McErlean wanted to contribute to the industry in a different way.

“So I started thinking about going at it on my own and people asked me ‘so what are you going to do?’, and I was like ‘I’m just going to wing it’,” she says.

McErlean found herself starting her own company with her now co-founder, Sam Twala, who had also previously worked for SACAA.

At the end of 2017, McErlean resigned and the following year, in 2018, they officially started NTSU Aviation Solutions, an aviation company offering specialized services to the unmanned aircraft systems (UAS) industry.

The name NTSU was inspired by the seSotho word ntsu, which means eagle.

They do compliance for operators in civil aviation and help existing operators amend their current operations manual and specifications to do more complex projects.

McErlean says they have worked with 10 to 12 companies on a monthly basis, and have worked with companies in mining, as well as protection services.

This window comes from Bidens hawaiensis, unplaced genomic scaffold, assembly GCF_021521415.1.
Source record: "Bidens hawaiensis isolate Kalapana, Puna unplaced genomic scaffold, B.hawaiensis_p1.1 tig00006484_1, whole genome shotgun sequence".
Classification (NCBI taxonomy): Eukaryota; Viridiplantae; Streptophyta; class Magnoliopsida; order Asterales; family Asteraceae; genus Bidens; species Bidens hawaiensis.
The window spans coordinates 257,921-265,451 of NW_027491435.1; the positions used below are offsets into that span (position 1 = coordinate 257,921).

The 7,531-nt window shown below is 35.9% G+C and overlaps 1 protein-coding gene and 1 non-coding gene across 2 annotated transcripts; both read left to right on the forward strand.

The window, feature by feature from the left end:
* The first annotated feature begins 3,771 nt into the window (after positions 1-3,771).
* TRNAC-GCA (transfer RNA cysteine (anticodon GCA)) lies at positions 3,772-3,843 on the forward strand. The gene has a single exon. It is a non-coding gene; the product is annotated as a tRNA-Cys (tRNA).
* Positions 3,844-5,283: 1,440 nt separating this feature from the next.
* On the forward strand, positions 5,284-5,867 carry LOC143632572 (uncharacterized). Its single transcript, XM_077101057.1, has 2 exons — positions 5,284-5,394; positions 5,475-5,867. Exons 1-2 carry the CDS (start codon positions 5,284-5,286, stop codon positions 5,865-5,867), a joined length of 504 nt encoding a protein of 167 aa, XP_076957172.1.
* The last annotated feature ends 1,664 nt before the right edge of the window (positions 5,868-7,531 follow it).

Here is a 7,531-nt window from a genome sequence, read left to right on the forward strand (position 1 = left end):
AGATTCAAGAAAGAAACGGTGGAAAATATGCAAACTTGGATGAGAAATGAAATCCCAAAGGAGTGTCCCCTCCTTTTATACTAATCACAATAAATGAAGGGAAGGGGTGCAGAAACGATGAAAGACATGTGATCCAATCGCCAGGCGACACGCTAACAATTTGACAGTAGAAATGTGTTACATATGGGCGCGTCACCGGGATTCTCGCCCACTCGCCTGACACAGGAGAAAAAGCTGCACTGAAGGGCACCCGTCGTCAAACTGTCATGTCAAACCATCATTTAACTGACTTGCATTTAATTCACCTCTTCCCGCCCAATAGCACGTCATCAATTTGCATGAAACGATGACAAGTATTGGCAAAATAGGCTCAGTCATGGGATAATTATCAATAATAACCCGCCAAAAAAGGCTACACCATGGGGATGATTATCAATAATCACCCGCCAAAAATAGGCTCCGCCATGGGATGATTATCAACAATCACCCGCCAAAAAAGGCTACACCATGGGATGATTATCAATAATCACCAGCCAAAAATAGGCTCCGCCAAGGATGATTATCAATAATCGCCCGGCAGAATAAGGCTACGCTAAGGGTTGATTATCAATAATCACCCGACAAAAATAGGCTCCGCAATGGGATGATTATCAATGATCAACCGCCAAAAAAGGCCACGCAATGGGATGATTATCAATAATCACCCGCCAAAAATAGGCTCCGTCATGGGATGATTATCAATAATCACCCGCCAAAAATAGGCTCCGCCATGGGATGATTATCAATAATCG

One of the most complex projects she has worked on involved security surveillance using drones in Cape Town, just 3km away from the airport. “We do security surveillance at night, this is flying drones at night beyond visual line of sight,” she says.

The drones were instrumental in the arrests of 25 criminals.

“We coordinate with the ground team and we can then loiter overhead, or follow the criminals to wherever they go and then apprehend them,” she says.

This led to McErlean winning an award as one of 10 Women to Watch in UAS in Las Vegas for 2018, making her the only woman from Africa to win.

“The largest use of drones is going to be on the African continent due to our minerals, due to rain, and due to our geography,” McErlean says.

Because of the opportunities drones offer on the continent, McErlean and Twala also founded a second company called AfricaUSC that educates and trains new and existing RPAS operators.

McErlean says they are also working their way up the African continent, helping other countries implement regulations to fly drones.

For McErlean, being a new wealth creator is about development, job creation and sustainability.

“With the use of technology now, you want to use what’s available to make things better and create wealth,” she says.